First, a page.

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Who Deserves A Monument In NC? Ella Josephine Baker, An 'Unsung' Civil Rights Leader

An image of Ella Baker speaking
The Ella Baker Center for Hman Rights
Wikipedia Creative Commons

We recently sent out a survey asking about monuments in North Carolina. The State Director of Historic Sites said North Carolina needs more monuments, and we want to know who you want to see receive a monument, memorial or statue. Click here to fill out your response.

Michael Hill of the N.C. Department of Cultural Resources recommends honoring Ella Josephine Baker in a statue on the grounds of Shaw University in Raleigh. Baker was a prominent civil rights leader, and helped start the Student Nonviolent Coordinating Committee (SNCC) in 1960.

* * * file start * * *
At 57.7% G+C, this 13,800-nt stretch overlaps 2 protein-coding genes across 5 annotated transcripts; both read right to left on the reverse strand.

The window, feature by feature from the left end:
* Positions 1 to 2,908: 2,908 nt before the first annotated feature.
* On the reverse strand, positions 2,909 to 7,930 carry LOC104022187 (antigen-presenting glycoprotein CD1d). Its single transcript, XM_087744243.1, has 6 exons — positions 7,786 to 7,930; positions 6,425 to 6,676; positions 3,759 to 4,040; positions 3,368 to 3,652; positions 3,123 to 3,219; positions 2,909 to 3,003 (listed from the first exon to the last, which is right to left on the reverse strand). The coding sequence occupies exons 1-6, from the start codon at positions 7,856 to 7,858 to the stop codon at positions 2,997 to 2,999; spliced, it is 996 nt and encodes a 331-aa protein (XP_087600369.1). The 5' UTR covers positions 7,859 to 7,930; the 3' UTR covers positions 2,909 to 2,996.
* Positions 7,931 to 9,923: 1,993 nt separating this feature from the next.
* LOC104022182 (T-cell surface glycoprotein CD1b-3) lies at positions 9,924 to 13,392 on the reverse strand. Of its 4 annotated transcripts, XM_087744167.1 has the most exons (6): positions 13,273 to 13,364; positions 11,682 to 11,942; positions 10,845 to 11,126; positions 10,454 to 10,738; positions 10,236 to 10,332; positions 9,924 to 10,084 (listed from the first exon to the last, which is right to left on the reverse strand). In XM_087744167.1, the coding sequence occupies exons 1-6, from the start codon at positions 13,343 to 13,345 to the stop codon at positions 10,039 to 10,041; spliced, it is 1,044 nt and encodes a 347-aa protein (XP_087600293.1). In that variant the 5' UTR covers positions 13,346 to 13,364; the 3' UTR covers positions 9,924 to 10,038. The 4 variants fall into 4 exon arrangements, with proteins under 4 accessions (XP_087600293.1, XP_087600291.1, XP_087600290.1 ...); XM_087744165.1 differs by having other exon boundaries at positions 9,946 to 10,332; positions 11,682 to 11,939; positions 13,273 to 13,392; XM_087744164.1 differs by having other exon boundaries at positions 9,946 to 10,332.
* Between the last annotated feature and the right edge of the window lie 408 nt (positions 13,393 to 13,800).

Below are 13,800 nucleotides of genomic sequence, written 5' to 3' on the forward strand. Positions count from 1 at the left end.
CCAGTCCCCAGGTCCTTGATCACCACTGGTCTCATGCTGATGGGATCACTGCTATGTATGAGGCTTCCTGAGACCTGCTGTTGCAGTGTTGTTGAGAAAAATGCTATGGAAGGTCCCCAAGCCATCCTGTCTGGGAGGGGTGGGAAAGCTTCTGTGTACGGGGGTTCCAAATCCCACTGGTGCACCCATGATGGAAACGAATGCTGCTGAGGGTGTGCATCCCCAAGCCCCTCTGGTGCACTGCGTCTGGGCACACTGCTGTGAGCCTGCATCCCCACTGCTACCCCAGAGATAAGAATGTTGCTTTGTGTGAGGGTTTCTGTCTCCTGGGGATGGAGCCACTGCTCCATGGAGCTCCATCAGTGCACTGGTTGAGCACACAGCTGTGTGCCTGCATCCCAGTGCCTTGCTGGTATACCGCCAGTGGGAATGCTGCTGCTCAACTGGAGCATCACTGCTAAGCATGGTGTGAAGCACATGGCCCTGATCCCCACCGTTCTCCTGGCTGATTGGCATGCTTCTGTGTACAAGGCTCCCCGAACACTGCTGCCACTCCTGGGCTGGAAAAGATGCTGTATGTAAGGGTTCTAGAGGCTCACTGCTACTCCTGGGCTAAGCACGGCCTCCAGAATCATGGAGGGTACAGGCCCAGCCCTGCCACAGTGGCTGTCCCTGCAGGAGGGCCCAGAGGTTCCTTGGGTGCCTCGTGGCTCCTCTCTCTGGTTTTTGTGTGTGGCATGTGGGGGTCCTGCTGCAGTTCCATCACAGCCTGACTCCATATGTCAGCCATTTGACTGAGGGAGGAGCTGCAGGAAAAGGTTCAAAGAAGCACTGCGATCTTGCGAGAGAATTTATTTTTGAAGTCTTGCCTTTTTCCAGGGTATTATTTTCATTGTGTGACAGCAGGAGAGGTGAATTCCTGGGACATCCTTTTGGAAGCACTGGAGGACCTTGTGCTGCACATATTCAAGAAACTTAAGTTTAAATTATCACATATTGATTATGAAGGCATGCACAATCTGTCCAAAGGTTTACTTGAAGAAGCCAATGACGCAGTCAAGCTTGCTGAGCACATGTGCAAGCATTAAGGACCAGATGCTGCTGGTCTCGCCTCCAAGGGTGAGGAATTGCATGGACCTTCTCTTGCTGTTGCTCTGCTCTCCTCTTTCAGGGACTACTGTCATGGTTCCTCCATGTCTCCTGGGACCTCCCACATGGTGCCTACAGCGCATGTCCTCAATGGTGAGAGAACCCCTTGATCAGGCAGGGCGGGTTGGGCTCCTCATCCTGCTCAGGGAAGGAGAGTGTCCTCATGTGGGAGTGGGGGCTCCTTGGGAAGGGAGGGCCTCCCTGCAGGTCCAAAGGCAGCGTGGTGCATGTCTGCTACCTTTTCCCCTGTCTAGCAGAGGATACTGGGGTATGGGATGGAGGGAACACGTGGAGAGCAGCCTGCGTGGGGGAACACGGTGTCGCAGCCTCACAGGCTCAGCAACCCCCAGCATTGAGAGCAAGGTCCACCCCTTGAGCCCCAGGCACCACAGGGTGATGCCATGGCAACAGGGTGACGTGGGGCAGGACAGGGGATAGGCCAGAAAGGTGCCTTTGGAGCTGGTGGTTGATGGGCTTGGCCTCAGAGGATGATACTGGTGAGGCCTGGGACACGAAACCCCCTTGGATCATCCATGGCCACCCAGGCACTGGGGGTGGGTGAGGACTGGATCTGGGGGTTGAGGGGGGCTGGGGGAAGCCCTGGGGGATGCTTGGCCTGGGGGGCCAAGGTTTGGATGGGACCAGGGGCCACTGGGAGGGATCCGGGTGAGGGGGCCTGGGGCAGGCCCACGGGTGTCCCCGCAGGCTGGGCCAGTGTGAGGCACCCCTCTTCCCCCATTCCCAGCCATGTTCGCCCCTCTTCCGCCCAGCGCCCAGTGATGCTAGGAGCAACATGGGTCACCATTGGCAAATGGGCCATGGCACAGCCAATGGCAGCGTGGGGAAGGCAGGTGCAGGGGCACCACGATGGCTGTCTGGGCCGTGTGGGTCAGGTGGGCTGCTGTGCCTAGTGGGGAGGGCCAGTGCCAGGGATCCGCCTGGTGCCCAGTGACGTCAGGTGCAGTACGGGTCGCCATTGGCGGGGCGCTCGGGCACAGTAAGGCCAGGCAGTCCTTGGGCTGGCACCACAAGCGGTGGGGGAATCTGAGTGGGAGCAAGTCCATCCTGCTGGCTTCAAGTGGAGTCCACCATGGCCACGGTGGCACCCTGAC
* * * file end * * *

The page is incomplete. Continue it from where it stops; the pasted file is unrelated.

Baker was born in Norfolk, V.A. and moved to North Carolina as a child. She graduated from Shaw University in 1927 as class valedictorian, leaving behind a legacy of social justice by challenging unfair university policies.

After graduation, Baker would go on to play a key role within influential organizations, including the NAACP and Southern Christian Leadership Conference. She would also mentor civil rights activists Rosa Parks and Diane Nash.

In 1960, Baker returned to North Carolina and helped set up an event at Shaw University for student leaders. The meeting was a chance for young activists to organize around civil rights in the wake of the Woolworth’s lunch counter sit-ins in Greensboro. It led to the creation of the Student Nonviolent Coordinating Committee (SNCC).

To learn more about the "unsung hero" Ella Josephine Baker, watch the video below:

Charlie Shelton-Ormond is a podcast producer for WUNC.
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